Sometimes when you go out to eat, you order an appetizer instead of entrée. It's similar to going to a concert where you're more interested in seeing the opening act instead of the headliner. This is how I felt in August, when I went to see Sheryl Crow in Philadelphia. I mainly went to see one of her opening acts, the appetizer. I really wanted an entrée. I had the opportunity to have the main course on Thanksgiving night in Toronto, Ontario, Canada at the Air Canada Centre.
This evening's appetizer was Canadian act Luke Doucet and The White Falcon (http://www.lukedoucet.com/) I was sitting in the front row among Canadians who were not familiar with Luke Doucet. It was a late arriving crowd, apparently they wanted to skip the appetizer. It's a shame, they missed the chance to hear one of their own. Luke Doucet and The White Falcon came on stage promptly at 8 pm and did an 8-song, 45-minute set. The White Falcon was comprised of Melissa McClelland on vocals/guitar, along with a drummer and bassist.
Luke did a couple of songs from his 2005 solo release "Broken (and other rouge states)", "Broken One" and "Vladivostok". A song for all the people who go to concerts alone "Cleveland", ending with "First Day", both from his latest release "Blood's Too Rich". Luke has a haunting, heavy guitar sound, reminiscent of Chris Isaak. Reading from his arm, Luke let us know he would be back in Toronto in February and out in the concourse of the arena signing CD's during the intermission. I hope the black ink washed off.
At 9:15 pm the entrée was served. The lights dimmed, the 4-piece band went to their places and James Blunt made his entrance. The 34-year old British singer-songwriter has an amazing amount of energy. The experience of touring across the globe seems to have given James the confidence to use the whole stage, even the whole arena during his show. He has a menu of about 2-dozen plus songs (mostly found on 2-studio albums "Back to Bedlam" and "All The Lost Souls"), yet he was able to mix in some unfamiliar songs with his most well known tunes. The performance had good pacing with fan favorites and new songs interspersed. Most of the changes between numbers went smoothly, with little down time, helping to keep the momentum moving forward. James alternated between the guitar and piano.
The show began with a set of some of his slow, and often thought of as, depressing songs. He decided to change the mood, by singing a song about drugs "Give Me Some Love". I confess, I love to sing along with that one when I'm alone in the car. And sing along we all did, mostly without added encouragement. Although when James debut a new song called "Love, Love, Love" he said if he forgot the words, then well we couldn't help him. He mentioned being stationed in Alberta before singing the somber "No Bravery" at the piano.
Images were projected behind the tiered stage; the lighting and lasers were creative. During "Shine On", James was bathed effectively in green lasers. From the stage he began "Coz I Luv You" (a cover of the Slade song from the 70s) and he finished it in the middle of the arena floor. Jumping off the stage, over the temporary wall, walking on seats to get to a piano that seemed to rise from the floor. At this point the crowd stood up and stayed on their feet for the remainder of the show. Green lasers projected "M-M-M" onto the upper levels of the arena seats during "I'll Take Everything".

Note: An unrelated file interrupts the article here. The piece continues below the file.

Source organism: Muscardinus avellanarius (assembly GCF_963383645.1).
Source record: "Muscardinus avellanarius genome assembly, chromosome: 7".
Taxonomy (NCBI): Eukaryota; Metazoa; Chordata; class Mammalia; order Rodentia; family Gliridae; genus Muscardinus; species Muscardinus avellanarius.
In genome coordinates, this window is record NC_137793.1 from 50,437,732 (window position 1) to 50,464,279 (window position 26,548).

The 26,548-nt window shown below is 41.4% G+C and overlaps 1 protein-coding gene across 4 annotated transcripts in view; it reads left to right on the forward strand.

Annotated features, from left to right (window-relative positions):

"You're Beautiful" was not saved to the very end. I've been to a few concerts this year where the performer's biggest hit, wasn't necessarily used as the last song or part of the encore. I like this trend of giving the audience what they came to hear and then continuing to build from there. James ended with "Same Mistake", the video for which was filmed in Toronto. The 1-hour and 25-minute set was followed by a 20-minute 3-song encore. "One of the Brightest Stars" was sung in the dark with the twinkling of stars on the stage. The final song was "1973", transporting us all back to a discothèque. Silver and later red, white and blue streamers filled the air, while a disco ball rotated above, giving quite an amazing visual image. At the end of the song, James climbed on his upright piano, which didn't seem too steady under his feet. When he came back on stage, he used his own camera to get a photo of his audience; seeming to be genuinely grateful for the applause and support shown throughout the evening.
Out of curiosity, I've been reading the newspaper reviews on line of the Canadian shows as James has made his way across the provinces. Generally the reviews have been favorable, but they've noted that maybe a hockey arena is too large of a venue; that his show would be more suited to a smaller place. I think a respectable number of seats were filled in the ACC. After James played a few songs on a piano in the middle of the arena floor, he convinced me that he could make an arena feel intimate as he brought the entire audience into his performance. Also, those of us in the front row, one by one, got up to lean along the temporary wall that separated us from the stage, just to get a better view. Reflecting on it later, it reminded me of the photos I've seen of The Beatles fans reaching out across the fences trying to get closer. I'm not suggesting that James' career will parallel that of The Beatles or an Elton John, but I think his slice of the musical pie will only keep growing. I've heard that it's hard to really classify his music. Maybe this is part of the reason his popularity in the USA doesn't mirror that of other countries.